Barcelona, Seville, Iran – 1 of 3

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Phil, that writer/photographer I befriended in Bangkok, needed a website to promote the new book he’s working on. I spent most of my days in Barcelona building it for him, so although I was there a week or whatever, I didn’t see that many sights. However this didn’t bother me much, which brings me to my next point.

I’m getting sick of sightseeing.

I was in and out of the Luovre, which I think is the biggest museum in the world, in less than an hour, I took the metro to the most famous cathedral in Barcelona only to sit in the park across the street and read and just today I did a full lap around one of the biggest churches in the world, went into the ticket office, looked blankly at the lady sitting in the booth then patted my stomach and lied to her saying ‘I need to eat first’ before turning around and walking back outside.


Now I didn’t say I’m getting sick of traveling. There’s lots of ways to travel. It’s really just the sightseeing. Sometimes it’s hard to separate the two, especially when you’ve set a precedent for yourself and a group of dedicated and very kind readers. Even though I have a strong priority in my desire for experiences, I’ve never been able to cease thinking of travel as something quantifiable by tacks on a map, photos snapped and dollars spent. It takes effort to get away from thinking that way. I was brought up on it. We all are. Even the sound of “I Will See the World” has started to kind of bug me. The “see” of it sounds so limiting in depth and quality, the size of it so impossible, the definiteness so annoying and the little orange flags and data some kind of point system. However I’ve spent way too much time on the website to change it now, so it’s staying as is!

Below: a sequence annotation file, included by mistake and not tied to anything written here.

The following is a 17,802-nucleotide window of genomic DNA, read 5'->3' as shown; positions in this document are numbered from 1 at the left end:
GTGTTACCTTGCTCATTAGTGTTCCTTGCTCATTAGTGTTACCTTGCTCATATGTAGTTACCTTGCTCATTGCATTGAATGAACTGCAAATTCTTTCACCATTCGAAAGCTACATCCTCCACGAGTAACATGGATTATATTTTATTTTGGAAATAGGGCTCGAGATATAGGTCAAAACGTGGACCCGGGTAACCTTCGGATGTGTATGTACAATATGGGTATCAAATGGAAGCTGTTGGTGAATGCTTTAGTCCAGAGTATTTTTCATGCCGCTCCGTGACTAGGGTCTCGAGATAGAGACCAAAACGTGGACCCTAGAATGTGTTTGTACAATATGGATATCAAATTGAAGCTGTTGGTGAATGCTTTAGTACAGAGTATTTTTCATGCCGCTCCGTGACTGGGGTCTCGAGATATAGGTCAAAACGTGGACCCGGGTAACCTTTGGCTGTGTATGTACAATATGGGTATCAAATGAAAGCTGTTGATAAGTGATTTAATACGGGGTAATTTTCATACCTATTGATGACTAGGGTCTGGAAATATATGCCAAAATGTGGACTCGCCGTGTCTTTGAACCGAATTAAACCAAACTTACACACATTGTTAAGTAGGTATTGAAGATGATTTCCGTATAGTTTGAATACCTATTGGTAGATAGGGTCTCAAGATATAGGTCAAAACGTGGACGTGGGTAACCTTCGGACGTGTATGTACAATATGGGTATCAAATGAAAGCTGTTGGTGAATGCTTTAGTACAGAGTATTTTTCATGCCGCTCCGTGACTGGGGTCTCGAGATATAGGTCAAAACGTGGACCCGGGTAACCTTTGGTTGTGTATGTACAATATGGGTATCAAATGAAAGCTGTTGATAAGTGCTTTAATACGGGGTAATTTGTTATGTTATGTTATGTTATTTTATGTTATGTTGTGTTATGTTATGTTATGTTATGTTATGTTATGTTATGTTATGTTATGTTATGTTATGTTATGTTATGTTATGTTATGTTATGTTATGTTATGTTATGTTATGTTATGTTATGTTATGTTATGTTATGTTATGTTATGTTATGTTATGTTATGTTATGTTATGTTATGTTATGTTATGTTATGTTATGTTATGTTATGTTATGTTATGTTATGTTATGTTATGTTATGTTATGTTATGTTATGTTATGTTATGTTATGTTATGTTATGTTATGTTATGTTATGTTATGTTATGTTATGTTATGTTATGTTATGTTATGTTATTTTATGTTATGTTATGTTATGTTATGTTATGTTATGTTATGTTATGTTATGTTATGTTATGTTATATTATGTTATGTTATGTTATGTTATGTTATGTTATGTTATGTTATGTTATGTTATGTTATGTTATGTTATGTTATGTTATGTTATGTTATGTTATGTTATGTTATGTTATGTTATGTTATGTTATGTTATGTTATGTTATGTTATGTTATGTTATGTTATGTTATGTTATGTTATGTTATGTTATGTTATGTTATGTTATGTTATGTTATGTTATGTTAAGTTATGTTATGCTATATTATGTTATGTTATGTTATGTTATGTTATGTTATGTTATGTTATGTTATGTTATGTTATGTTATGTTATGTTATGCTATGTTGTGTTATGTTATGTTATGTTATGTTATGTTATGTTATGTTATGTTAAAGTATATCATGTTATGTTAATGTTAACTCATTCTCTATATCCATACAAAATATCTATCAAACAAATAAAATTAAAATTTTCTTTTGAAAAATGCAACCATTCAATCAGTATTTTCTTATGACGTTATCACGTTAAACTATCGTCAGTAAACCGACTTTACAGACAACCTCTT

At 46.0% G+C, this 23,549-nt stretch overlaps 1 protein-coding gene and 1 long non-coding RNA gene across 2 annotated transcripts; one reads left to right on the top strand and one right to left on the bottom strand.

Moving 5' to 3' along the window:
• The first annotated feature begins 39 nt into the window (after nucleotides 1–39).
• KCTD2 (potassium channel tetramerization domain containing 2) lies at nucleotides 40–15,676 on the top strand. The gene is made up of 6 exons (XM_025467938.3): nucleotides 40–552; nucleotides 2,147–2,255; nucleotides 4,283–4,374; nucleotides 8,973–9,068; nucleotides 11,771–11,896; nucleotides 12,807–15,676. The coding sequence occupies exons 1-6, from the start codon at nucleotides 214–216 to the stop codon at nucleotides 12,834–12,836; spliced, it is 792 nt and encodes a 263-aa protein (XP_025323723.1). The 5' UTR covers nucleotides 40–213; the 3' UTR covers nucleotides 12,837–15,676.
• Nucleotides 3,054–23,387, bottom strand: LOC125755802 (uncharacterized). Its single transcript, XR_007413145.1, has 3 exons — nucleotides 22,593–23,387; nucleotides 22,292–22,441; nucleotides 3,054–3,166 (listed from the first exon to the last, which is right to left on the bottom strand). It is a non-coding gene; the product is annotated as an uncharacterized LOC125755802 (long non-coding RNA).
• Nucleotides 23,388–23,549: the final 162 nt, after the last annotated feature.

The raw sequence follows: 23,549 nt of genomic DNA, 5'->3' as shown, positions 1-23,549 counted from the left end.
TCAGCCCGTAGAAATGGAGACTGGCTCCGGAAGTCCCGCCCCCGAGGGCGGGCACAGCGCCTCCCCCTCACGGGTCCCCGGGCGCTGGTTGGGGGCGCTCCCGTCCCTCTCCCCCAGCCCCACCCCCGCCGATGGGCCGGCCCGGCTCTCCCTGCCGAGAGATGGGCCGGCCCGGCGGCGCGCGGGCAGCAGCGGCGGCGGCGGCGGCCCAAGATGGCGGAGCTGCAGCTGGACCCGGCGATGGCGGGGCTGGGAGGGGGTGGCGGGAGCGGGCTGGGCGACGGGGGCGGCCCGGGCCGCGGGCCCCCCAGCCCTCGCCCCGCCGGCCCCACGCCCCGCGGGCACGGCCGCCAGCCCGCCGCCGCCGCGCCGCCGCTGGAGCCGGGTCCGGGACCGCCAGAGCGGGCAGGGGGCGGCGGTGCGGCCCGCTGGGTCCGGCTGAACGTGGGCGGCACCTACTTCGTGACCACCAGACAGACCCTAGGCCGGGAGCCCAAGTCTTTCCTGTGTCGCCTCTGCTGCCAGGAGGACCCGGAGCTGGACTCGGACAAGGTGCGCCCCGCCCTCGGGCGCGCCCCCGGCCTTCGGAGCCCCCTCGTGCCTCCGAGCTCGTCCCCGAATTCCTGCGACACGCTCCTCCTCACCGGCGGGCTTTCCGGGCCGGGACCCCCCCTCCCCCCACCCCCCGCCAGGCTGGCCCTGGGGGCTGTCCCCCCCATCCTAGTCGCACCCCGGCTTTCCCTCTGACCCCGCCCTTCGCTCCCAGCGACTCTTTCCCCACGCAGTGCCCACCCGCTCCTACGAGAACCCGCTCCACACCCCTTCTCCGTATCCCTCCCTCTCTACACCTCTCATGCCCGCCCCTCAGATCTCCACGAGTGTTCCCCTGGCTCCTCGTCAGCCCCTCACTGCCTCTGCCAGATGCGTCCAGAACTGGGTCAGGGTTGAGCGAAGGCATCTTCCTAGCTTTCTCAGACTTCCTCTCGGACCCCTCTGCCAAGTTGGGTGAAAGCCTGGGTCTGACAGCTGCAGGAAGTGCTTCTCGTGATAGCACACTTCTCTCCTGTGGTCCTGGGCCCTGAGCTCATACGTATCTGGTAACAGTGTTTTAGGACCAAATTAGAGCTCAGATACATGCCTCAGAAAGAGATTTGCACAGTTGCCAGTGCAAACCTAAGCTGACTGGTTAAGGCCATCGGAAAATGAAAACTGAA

Although I left in a hurry, Barcelona wasn’t a bad place at all. I think a lot of a traveler’s impressions of a place are hugely dependent on their immediate surroundings and experiences. In such short visits, it can’t not be. I try not to judge entire cities based on quick visits and I always cringe when I hear a high-speed backpacker say “Oh, I didn’t like Blah Town”. Besides the fact that it’s like judging a country from a jet plane, you’ve also got a host of different ideas of what a likable place is and most of the places people visit are famous so everyone’s got hyped up expectations. Even I came to Spain ignorantly expecting too many things Mexican. I won’t say I’m disappointed, but I’m definitely going to Mexico.

My skewed and blurred view of Barcelona was a big money, high fashion, nice body, beach and club city that’s well kept and full of petty Moroccan thieves. Not a place that probably really exists, but it did in my head long enough for me to buy a train ticket to Seville, which I was prompted to do when the mumbling idiot at the hostel desk screwed up the credit card machine and told me my card wasn’t working and that I needed cash if I wanted to stay longer.

I did do some nice things in Barcelona. The best part wasn’t very Spanish though, more Persian. Around the middle of last week I headed out in search for an English bookstore that was listed in my travel guide. I waited until early afternoon on a Tuesday in case they had funky hours. After some searching and winding through a cobblestone maze of giant old buildings that stood over me with their backs arched and shoulders wide I finally found the place.